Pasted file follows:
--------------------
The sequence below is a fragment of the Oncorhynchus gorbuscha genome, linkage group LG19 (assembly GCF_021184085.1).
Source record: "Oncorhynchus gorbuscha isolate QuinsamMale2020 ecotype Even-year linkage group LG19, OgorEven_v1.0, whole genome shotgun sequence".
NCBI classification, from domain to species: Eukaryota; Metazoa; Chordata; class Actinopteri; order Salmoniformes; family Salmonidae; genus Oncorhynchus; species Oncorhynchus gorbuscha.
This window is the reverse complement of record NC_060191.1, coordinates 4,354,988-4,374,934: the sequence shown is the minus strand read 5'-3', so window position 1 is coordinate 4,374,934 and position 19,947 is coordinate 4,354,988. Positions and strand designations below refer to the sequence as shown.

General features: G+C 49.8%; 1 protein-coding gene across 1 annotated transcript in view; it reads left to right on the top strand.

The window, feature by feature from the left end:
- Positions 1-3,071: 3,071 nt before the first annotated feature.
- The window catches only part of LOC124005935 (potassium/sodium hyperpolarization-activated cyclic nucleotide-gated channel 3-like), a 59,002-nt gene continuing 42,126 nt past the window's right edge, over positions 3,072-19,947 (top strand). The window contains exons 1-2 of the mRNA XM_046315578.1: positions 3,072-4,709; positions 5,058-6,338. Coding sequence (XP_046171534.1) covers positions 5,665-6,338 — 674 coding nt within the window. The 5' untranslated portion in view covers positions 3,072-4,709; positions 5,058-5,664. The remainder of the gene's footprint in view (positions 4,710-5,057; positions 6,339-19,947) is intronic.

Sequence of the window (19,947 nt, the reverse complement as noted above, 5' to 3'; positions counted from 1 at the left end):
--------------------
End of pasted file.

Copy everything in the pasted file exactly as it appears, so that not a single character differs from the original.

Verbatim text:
The sequence below is a fragment of the Oncorhynchus gorbuscha genome, linkage group LG19 (assembly GCF_021184085.1).
Source record: "Oncorhynchus gorbuscha isolate QuinsamMale2020 ecotype Even-year linkage group LG19, OgorEven_v1.0, whole genome shotgun sequence".
NCBI classification, from domain to species: Eukaryota; Metazoa; Chordata; class Actinopteri; order Salmoniformes; family Salmonidae; genus Oncorhynchus; species Oncorhynchus gorbuscha.
This window is the reverse complement of record NC_060191.1, coordinates 4,354,988-4,374,934: the sequence shown is the minus strand read 5'-3', so window position 1 is coordinate 4,374,934 and position 19,947 is coordinate 4,354,988. Positions and strand designations below refer to the sequence as shown.

General features: G+C 49.8%; 1 protein-coding gene across 1 annotated transcript in view; it reads left to right on the top strand.

The window, feature by feature from the left end:
- Positions 1-3,071: 3,071 nt before the first annotated feature.
- The window catches only part of LOC124005935 (potassium/sodium hyperpolarization-activated cyclic nucleotide-gated channel 3-like), a 59,002-nt gene continuing 42,126 nt past the window's right edge, over positions 3,072-19,947 (top strand). The window contains exons 1-2 of the mRNA XM_046315578.1: positions 3,072-4,709; positions 5,058-6,338. Coding sequence (XP_046171534.1) covers positions 5,665-6,338 — 674 coding nt within the window. The 5' untranslated portion in view covers positions 3,072-4,709; positions 5,058-5,664. The remainder of the gene's footprint in view (positions 4,710-5,057; positions 6,339-19,947) is intronic.

Sequence of the window (19,947 nt, the reverse complement as noted above, 5' to 3'; positions counted from 1 at the left end):